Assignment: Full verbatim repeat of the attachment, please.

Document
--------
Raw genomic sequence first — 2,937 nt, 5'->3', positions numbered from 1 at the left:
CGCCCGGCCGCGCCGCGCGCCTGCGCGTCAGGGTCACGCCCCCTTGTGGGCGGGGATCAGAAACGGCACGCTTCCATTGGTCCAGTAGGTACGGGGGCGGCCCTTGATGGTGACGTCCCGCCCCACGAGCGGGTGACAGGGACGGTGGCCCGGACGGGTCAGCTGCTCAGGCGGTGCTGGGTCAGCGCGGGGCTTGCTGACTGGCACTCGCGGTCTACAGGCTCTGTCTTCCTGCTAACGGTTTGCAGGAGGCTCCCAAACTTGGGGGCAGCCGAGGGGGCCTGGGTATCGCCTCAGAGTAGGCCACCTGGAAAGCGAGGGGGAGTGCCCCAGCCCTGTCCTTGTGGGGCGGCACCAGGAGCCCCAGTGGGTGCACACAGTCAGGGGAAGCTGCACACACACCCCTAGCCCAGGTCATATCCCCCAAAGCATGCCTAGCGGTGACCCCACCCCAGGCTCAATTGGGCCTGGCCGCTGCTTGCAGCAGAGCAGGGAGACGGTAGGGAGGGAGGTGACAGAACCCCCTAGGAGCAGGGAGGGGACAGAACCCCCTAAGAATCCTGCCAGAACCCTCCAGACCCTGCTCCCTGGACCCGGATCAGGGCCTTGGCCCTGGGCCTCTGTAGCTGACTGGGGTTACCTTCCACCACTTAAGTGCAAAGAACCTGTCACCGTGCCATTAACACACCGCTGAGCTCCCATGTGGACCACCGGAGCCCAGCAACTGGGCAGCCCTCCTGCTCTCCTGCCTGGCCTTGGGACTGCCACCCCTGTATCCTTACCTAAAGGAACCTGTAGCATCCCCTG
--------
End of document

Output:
Raw genomic sequence first — 2,937 nt, 5'->3', positions numbered from 1 at the left:
CGCCCGGCCGCGCCGCGCGCCTGCGCGTCAGGGTCACGCCCCCTTGTGGGCGGGGATCAGAAACGGCACGCTTCCATTGGTCCAGTAGGTACGGGGGCGGCCCTTGATGGTGACGTCCCGCCCCACGAGCGGGTGACAGGGACGGTGGCCCGGACGGGTCAGCTGCTCAGGCGGTGCTGGGTCAGCGCGGGGCTTGCTGACTGGCACTCGCGGTCTACAGGCTCTGTCTTCCTGCTAACGGTTTGCAGGAGGCTCCCAAACTTGGGGGCAGCCGAGGGGGCCTGGGTATCGCCTCAGAGTAGGCCACCTGGAAAGCGAGGGGGAGTGCCCCAGCCCTGTCCTTGTGGGGCGGCACCAGGAGCCCCAGTGGGTGCACACAGTCAGGGGAAGCTGCACACACACCCCTAGCCCAGGTCATATCCCCCAAAGCATGCCTAGCGGTGACCCCACCCCAGGCTCAATTGGGCCTGGCCGCTGCTTGCAGCAGAGCAGGGAGACGGTAGGGAGGGAGGTGACAGAACCCCCTAGGAGCAGGGAGGGGACAGAACCCCCTAAGAATCCTGCCAGAACCCTCCAGACCCTGCTCCCTGGACCCGGATCAGGGCCTTGGCCCTGGGCCTCTGTAGCTGACTGGGGTTACCTTCCACCACTTAAGTGCAAAGAACCTGTCACCGTGCCATTAACACACCGCTGAGCTCCCATGTGGACCACCGGAGCCCAGCAACTGGGCAGCCCTCCTGCTCTCCTGCCTGGCCTTGGGACTGCCACCCCTGTATCCTTACCTAAAGGAACCTGTAGCATCCCCTG